When There’s No Room

photo of a hospital hallway

“Did you eat today?” In Asian culture, asking did you eat yet is another way of asking how are you?

He tossed his dirty scrubs in the hamper. It was part of our decontamination routine. “For once, I actually ate. I had a short moment to run to the caf.”

I grinned. “Remember at our old hospital, how we would get pizza in the caf before I worked a night shift, and before you went home from your day shift?”

“Those were good memories,” he smiled, like it had been a past lifetime, pre-covid era.

I remembered the sounds of plates and chatter, and I envisioned the people buzzing to and from the cafeteria.

Then I remembered walking those long basement hallways and turning a corner. My brows narrowed and my grin faded.

~ ~ ~

Suddenly I was transported back in time, and I felt this heavy weight upon my shoulders. It was a crushing pressure that drained every last ounce of my strength, after all my energy had already been emptied from working so hard to NOT go there. Pushing the stretcher up the hall was the most impossible task, like pushing towards Mount Everest.

It was the task I dreaded the most.

Flinging the door open, I shivered. The hairs in my arm stood up. I studied the steel “cabinets” and pulled open a drawer. Then the security guard assisted me to lift the covered body into the drawer. I closed the door hoping that the sense of defeat would disappear.

But it never did.

~ ~ ~

“Wait- YOU brought your patients down to the morgue yourself?!” my husband interrupted, as I recounted my former hospital experience.

“When I’m assigned a patient, I am their nurse TO THE END.”

I paused for a moment, thinking about my husband and his coworkers, my fellow nurse colleagues and other allied health professionals all across the globe, caring for COVID patients, on the frontlines, as well as those working in the community, so many without sufficient PPE. I couldn’t even fathom the kind of mental stress, burden, fatigue, and burnout they were facing (and continue to face) since the pandemic began. (Currently I work in a clinic setting but not in a designated COVID area). And just this realization, I knew I was barely scraping the surface of the iceberg of the secondary trauma that my fellow healthcare workers face.

“You know… our hospital and many others, we’ve had so many patients die from COVID, that we can’t send them all to the morgue,” his voice was tired. “Ours is too small.”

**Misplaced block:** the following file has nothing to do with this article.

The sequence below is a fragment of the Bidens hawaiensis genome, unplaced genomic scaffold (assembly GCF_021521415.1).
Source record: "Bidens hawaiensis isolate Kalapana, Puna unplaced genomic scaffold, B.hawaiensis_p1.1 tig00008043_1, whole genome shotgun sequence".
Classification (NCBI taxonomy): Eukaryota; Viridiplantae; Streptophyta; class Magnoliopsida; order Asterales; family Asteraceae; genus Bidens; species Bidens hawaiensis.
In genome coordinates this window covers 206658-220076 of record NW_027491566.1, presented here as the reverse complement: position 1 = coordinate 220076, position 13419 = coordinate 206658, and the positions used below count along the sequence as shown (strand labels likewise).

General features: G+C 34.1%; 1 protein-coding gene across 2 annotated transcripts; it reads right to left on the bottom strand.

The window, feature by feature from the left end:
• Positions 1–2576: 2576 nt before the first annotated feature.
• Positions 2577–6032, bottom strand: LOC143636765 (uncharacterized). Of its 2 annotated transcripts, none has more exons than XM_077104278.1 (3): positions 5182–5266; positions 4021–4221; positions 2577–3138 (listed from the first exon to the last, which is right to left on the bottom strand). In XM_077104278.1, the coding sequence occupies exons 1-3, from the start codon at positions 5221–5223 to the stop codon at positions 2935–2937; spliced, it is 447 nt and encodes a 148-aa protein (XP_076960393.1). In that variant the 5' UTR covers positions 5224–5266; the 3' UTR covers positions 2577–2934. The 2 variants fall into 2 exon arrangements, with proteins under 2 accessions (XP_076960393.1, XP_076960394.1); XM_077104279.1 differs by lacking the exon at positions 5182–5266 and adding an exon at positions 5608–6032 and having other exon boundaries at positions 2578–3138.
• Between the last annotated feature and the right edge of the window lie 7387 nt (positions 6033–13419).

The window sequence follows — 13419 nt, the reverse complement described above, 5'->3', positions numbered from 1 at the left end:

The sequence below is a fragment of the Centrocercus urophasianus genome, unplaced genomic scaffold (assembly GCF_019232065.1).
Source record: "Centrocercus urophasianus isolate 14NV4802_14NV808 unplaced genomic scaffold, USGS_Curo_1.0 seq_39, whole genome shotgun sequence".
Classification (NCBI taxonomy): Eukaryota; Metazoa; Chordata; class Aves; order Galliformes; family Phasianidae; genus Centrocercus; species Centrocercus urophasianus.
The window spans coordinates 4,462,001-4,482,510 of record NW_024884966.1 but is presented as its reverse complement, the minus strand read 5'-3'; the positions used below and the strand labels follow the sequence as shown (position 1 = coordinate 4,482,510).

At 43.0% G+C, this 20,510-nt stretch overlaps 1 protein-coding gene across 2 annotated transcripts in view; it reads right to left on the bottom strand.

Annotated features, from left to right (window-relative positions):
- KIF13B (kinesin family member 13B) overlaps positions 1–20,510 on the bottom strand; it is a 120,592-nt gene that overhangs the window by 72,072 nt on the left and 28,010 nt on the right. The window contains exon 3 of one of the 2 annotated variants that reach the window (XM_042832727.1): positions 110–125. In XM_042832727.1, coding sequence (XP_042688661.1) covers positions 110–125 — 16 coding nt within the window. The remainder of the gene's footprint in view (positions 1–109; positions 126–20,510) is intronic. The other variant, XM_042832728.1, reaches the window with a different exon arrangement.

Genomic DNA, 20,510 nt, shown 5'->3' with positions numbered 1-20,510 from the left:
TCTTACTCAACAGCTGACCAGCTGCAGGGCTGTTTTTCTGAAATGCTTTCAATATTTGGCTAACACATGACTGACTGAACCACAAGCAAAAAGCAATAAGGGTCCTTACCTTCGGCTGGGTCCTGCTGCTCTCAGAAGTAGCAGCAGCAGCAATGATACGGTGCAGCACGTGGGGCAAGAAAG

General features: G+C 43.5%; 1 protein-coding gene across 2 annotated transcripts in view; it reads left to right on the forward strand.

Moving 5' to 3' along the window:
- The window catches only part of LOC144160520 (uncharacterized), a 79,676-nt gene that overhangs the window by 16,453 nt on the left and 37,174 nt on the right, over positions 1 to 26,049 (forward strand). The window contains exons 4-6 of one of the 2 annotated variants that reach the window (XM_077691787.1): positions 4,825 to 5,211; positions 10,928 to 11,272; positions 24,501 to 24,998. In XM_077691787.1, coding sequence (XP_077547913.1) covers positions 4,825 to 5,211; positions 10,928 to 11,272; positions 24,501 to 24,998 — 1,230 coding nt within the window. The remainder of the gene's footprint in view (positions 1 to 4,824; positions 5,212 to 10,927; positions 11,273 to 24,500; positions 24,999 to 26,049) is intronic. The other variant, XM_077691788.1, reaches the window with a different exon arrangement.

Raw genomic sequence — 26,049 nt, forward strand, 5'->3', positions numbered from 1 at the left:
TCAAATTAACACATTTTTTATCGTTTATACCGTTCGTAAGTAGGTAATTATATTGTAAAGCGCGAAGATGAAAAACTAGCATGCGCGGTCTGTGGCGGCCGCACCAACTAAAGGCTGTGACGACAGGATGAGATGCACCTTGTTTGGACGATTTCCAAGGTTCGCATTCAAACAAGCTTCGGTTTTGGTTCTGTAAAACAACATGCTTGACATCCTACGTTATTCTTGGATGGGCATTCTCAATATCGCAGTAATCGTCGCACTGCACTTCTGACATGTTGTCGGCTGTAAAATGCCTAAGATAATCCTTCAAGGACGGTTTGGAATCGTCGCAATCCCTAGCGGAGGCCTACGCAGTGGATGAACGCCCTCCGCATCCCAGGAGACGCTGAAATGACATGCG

“Where do they go?”

He paused.

In the hallway, the dark surrounded us. I felt like we were drifting into an abyss, battling this pandemic, and losing so desperately. The faint glow of the moon shone in through a window, casting shadows upon the walls.

“Cold trucks.”

~ ~ ~

Please check out other nurse bloggers who share their experiences of battling COVID:
  A Canticle for Lazarus  and  Barely Sane Nurse

~ ~ ~

As a friendly reminder to please keep on:

wearing a mask (when outside your home), social distancing (6 feet), and if you have to meet someone who doesn’t live in your home, that meeting outdoors is always better than indoors.

4 thoughts on “When There’s No Room

  1. This is such an honest, raw account of reality. It never is easy when faced with taking care what is left after someone is left. There needs to be more stories told of what goes on in hospital wards and ICUs in times like today, and then maybe more people will start to take all this seriously. Take care and stay safe.

  2. I had heard the situation had improved? I hope this is a dated account? But man, that’s tough. I really, really don’t know how you both do it. As usual, I love hearing your stories and I hope you and your family are well and good, xo

  3. My heart really goes out to you. You and the nursing staff are the true warriors of this pandemic. My husband is a doctor and I also have many nurse friends… you are all fighting to the bitter end. The light at the end of the tunnel is near. Lots of love from this random reader on the internet.

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